Get trending information on exploits, and vulnerabilities every week to help your organisation to be better equipped to avoid being victim of cybercrimes. Anglo African brings you the weekly cyber-attack news wrap-up and remedy tips to support your business to defend against hackers.
A malware-wielding gang has been targeting financial firms’ SWIFT software to inject fraudulent money-moving messages since at least January in “discreet campaigns” not tied to the Bangladesh Bank hack, security firm Symantec warns.
Fashion accessories retailer Vera Bradley says its payments processing system was compromised by a malware attack. The retailer says payment card transactions conducted between July 25 and Sept. 23 at some of its locations may have been affected. As of the end of July, Vera Bradley was operating 112 stores and 44 factory outlets in 35 states.
Akamai’s Threat Research team has identified a recent spate of SSHowDowN Proxy attacks whereby attackers are using Internet of Things (IoT) devices to remotely generate attack traffic by using a 12-year old vulnerability in OpenSSH.
Eko subjects users to unwanted advertisements, and can spy on users, collecting their personal data, including bank account details. So far the scourge is limited to French users, who have complained about malicious spam landing in their private message (PM) inboxes, purporting to be from network contacts. Essentially, the threat makes itself appear to be a video about the recipient from a friend on Facebook.
A previously undocumented banking Trojan is targeting financial institutions across the globe and is being used by cybercriminals to spy on networks of compromised organisations and stealthily defraud them of funds. The Odinaff trojan has been active since January this year, carrying out attacks against organisations operating in the banking, securities, trading, and payroll sectors, as well as those which provide support services to these industries.
Cyber security tips to keep you safe on social networks
Facebook, Twitter, Google+, YouTube, Pinterest, LinkedIn and other social networks have become an integral part of online lives. Social networks are a great way to stay connected with others, but you should be wary about how much personal information you post.
Have your family follow these tips to safely enjoy social networking:
- Privacy and security settings exist for a reason: Learn about and use the privacy and security settings on social networks. They are there to help you control who sees what you post and manage your online experience in a positive way.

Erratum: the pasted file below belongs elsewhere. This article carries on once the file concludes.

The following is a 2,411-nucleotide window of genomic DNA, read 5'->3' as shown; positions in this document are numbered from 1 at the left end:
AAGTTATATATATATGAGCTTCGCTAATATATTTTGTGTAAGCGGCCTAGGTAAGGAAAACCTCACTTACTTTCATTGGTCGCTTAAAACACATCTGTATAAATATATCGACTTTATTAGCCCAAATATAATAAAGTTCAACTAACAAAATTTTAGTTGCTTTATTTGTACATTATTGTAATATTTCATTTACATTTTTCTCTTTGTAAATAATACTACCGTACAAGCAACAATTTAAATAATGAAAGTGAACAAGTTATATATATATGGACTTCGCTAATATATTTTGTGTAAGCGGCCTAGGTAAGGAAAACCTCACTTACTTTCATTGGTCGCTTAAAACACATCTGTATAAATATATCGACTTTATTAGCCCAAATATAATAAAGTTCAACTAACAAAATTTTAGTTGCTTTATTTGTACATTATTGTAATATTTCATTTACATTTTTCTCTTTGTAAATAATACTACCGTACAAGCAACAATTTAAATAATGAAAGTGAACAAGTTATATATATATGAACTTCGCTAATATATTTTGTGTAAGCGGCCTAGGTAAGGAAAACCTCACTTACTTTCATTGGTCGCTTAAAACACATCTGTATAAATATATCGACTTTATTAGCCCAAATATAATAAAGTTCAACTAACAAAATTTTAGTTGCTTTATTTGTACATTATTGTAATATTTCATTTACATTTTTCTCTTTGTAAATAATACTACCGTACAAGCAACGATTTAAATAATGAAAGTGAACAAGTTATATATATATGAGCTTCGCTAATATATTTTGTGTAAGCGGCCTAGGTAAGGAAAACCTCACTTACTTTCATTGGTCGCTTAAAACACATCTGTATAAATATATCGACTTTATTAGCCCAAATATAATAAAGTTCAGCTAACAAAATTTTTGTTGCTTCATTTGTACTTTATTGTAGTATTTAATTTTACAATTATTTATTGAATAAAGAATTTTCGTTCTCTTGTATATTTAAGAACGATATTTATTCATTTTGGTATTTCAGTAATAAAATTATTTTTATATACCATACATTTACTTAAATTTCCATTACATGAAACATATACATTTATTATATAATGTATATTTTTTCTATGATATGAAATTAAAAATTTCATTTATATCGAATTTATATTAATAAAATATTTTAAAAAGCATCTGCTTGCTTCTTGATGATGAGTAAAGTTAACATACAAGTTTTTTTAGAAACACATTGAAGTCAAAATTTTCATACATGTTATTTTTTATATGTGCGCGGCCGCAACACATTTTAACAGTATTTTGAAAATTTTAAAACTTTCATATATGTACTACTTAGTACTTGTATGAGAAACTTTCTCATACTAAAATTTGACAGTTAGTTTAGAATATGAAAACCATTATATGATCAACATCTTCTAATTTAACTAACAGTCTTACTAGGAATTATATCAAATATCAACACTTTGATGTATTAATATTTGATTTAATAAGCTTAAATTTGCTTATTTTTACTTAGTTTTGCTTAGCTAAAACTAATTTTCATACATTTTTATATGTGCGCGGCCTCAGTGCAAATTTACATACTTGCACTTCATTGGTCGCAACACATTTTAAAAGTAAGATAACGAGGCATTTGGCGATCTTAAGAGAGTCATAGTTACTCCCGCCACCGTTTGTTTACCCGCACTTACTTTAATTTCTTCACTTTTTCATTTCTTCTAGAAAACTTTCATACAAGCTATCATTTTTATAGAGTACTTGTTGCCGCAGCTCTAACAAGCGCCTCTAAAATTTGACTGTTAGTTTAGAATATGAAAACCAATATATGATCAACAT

- Once posted, always posted: Protect your reputation on social networks. What you post online stays online. Think twice before posting pictures you wouldn’t want your parents or future employers to see. Recent research found that 70% of job recruiters rejected candidates based on information they found online.
- Your online reputation can be a good thing: Recent research also found that recruiters respond to a strong, positive personal brand online. So show your smarts, thoughtfulness, and mastery of the environment.
- Keep personal info personal: Be cautious about how much personal information you provide on social networking sites. The more information you post, the easier it may be for a hacker or someone else to use that information to steal your identity, access your data, or commit other crimes such as stalking.
- Know and manage your friends: Social networks can be used for a variety of purposes. Some of the fun is creating a large pool of friends from many aspects of your life. That doesn’t mean all friends are created equal. Use tools to manage the information you share with friends in different groups or even have multiple online pages. If you’re trying to create a public persona as a blogger or expert, create an open profile or a “fan” page that encourages broad participation and limits personal information. Use your personal profile to keep your real friends (the ones you know trust) more synched up with your daily life.
- Be honest if you’re uncomfortable: If a friend posts something about you that makes you uncomfortable or you think is inappropriate, let them know. Likewise, stay open-minded if a friend approaches you because something you’ve posted makes him or her uncomfortable. People have different tolerances for how much the world knows about them respect those differences.
- Know what action to take: If someone is harassing or threatening you, remove them from your friends list, block them, and report them to the site administrator.
Protect Yourself with these STOP. THINK. CONNECT. Tips:
- Keep security software current: Having the latest security software, web browser and operating system is the best defense against viruses, malware and other online threats.
- Own your online presence: When applicable, set the privacy and security settings on websites to your comfort level for information sharing. It’s OK to limit how and with whom you share information.
- Make your password a sentence: A strong password is a sentence that is at least 12 characters long. Focus on positive sentences or phrases that you like to think about and are easy to remember (for example, “I love country music.”). On many sites, you can even use spaces!
- Unique account, unique password: Having separate passwords for every account helps to thwart cybercriminals. At a minimum, separate your work and personal accounts and make sure that your critical accounts have the strongest passwords.
- When in doubt, throw it out: Links in email, tweets, posts and online advertising are often how cybercriminals try to steal your personal information. Even if you know the source, if something looks suspicious, delete it.
Intrusions happen, threats emerge and your security operation needs to be at its peak efficiency. For more information about cyber security kindly contact Anglo African on 2331636 or by e-mail at firstname.lastname@example.org